During his show on Thursday, September 16, 2010, Jon Stewart publicly announced a planned rally in D.C. on the National Mall.  Jon Stewart’s rally comes in direct response to Glenn Beck’s and former Republican VP candidate Sarah Palin’s “Restoring Honor” rally held on the 47th anniversary of Dr. Martin Luther King Jr.’s “I Have a Dream Speech.”  Stewart’s “Rally to Restore Sanity” is the very essence behind the Living Constitution approach to constitutional interpretation.  I can’t conceive of a better illustration to show the need to account for shifting societal norms when construing the very document that governs our daily lives in America.  In an early 20th century case the U.S. Supreme Court was presented the question of whether motion pictures, as a form of entertainment, are afforded freedom of speech protection under the First Amendment.  In writing for the majority, Justice McKenna held:

It cannot be put out of view that the exhibition of moving pictures is a business pure and simple, originated and conducted for profit, like other spectacles, not to be regarded, nor intended to be regarded by the Ohio constitution, we think, as part of the press of the country or as organs of public opinion.

Mutual Film Corp. v. Industrial Com. of Ohio, 236 U.S. 230, 244 (1915)

With the Temperance Movement  responsible for “The Noble Experiment” of Prohibition four years later in full swing the result is not shocking.  However, after America relegated Prohibition to the history books and film had become more commonplace, the Court took a radically different approach in 1952.  In Joseph Burstyn, Inc. v. Wilson, the Court held “expressions by means of motion pictures” are afforded freedom of speech protection under the First Amendment.  If the text of the Constitution had not changed, what other justification exists for such a departure?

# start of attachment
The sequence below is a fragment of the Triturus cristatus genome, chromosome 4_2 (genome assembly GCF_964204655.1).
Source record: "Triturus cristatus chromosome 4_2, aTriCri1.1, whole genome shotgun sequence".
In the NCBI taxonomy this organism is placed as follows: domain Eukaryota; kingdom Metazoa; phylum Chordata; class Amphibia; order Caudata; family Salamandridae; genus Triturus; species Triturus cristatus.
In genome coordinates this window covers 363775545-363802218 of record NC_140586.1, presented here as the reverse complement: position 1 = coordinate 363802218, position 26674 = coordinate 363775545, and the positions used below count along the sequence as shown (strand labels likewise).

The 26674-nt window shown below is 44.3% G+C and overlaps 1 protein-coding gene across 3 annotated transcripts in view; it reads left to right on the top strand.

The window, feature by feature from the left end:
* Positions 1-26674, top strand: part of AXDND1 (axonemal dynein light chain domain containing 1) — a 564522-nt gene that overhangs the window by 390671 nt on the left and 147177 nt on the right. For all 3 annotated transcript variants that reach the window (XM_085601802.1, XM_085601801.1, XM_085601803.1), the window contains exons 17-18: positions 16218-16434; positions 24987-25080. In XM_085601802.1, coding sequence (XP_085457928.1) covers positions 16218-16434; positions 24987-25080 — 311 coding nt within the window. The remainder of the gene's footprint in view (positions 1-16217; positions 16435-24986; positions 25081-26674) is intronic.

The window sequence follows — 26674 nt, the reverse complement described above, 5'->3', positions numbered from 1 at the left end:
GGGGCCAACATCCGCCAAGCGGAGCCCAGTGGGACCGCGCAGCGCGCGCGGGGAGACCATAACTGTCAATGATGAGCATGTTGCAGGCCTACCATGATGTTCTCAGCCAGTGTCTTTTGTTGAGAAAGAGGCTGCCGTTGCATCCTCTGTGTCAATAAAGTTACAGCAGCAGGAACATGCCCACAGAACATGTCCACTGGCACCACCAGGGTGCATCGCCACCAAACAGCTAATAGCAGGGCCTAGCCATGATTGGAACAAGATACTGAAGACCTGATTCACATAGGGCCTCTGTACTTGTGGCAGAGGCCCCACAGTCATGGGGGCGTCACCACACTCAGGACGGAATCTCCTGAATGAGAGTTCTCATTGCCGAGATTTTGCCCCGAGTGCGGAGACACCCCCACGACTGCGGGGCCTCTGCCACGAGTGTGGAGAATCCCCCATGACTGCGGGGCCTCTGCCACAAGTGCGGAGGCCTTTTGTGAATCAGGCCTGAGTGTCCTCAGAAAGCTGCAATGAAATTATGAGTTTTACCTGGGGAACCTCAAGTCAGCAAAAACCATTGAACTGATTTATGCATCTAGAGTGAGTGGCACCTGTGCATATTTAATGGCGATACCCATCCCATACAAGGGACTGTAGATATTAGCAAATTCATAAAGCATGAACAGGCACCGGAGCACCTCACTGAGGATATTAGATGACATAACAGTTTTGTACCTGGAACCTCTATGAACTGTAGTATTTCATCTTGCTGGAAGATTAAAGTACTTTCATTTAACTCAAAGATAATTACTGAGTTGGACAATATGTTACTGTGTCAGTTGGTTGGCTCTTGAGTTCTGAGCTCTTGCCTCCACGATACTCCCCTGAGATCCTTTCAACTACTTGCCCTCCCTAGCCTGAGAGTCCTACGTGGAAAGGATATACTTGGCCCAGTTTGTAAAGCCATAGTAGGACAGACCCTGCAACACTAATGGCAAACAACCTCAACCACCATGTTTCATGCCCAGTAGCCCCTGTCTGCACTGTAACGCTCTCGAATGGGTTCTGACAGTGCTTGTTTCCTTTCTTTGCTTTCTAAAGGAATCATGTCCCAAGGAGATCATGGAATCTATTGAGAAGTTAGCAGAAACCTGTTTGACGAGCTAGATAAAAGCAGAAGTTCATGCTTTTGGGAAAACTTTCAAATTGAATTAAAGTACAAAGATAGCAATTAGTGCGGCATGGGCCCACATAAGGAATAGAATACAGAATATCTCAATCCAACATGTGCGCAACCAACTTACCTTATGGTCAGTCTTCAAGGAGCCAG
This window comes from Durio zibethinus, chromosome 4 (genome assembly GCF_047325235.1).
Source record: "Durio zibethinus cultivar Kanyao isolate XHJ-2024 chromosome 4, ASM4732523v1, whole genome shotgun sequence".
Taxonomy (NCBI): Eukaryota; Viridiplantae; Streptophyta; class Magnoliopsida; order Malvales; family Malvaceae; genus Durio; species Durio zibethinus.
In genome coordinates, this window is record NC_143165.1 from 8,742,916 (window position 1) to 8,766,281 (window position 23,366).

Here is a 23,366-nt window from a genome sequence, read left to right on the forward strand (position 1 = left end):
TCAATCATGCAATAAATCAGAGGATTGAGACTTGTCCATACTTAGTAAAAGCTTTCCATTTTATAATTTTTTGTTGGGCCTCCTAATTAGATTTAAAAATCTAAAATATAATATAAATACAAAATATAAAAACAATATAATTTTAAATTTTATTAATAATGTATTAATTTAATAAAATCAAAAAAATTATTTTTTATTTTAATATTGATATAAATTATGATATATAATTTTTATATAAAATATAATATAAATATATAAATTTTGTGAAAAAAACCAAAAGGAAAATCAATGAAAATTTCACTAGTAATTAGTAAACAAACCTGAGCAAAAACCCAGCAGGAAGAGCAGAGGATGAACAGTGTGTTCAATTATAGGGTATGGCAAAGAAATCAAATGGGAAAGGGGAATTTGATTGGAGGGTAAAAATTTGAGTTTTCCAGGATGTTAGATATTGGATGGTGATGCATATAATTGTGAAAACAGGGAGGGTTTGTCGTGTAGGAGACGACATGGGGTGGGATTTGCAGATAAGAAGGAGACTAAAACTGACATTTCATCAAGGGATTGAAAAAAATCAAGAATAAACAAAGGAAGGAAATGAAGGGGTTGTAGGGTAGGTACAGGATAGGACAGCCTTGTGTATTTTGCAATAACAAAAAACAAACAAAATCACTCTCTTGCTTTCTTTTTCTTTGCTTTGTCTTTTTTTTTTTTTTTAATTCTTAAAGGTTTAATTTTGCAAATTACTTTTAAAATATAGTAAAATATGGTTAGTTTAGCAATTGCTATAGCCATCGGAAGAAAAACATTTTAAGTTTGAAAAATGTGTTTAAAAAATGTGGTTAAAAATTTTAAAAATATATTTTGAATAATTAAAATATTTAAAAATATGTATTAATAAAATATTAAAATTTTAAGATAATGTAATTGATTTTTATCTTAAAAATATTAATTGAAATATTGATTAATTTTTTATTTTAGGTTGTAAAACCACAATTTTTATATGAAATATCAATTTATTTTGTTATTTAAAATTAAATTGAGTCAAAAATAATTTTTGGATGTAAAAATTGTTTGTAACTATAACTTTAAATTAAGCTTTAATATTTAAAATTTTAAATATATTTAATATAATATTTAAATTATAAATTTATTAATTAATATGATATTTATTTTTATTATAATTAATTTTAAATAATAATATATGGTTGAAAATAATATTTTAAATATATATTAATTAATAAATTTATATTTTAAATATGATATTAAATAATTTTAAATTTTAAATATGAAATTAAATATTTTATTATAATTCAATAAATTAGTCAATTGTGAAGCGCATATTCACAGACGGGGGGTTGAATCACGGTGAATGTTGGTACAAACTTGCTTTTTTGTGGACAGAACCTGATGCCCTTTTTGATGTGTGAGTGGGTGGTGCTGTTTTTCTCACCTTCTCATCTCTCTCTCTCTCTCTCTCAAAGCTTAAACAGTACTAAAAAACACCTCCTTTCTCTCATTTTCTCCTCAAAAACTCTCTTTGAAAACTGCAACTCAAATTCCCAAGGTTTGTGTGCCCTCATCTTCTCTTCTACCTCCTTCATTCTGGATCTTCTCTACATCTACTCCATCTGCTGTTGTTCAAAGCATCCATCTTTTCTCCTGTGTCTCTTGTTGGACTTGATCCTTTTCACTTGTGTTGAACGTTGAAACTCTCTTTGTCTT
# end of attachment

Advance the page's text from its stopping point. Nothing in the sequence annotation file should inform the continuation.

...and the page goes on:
The answer to this question surely lies in some societal form of self-preservation.  While as a Country we must be vigilant in upholding the framework laid for our American Democratic Experiment, we cannot do so at the expense of stifling progress.  Under this very context does the true brilliance of our Constitutional Framers come to light.  They crafted a blueprint for a government that is both burly enough to stand the test of time and nimble enough to adapt as conditions require.  This permits the government to run such Noble Experiments as changing societal norms demand while ensuring the preservation of the overarching American Democratic Experiment.  Thus, it is certainly feasible to remain true to the spirit of the Constitutional Framers, while permitting flexibility to meet contemporary societal norms.

As the “Rally to Restore Sanity” demonstrates modern entertainment undoubtedly serves as both the “organs of public opinion” and in some cases as “part of the press of the country.”  In a recent poll by Time magazine, as unscientific as it may be, Jon Stewart was voted “America’s most trusted newscaster.”  The next highest contender was the traditional news anchor, NBC’s Brian Williams, with 29% of the vote compared to Stewart’s 44%.  Even the Daily Show spin-off Colbert Report enjoys a similar impact on public opinion in the political realm.  Political candidates often experience what has been coined “The Colbert Bump” where the candidates experience a temporary boost in their races for office after appearing on the Colbert Report.  This phenomenon was even scientifically verified by UCSD political scientist James Fowler.

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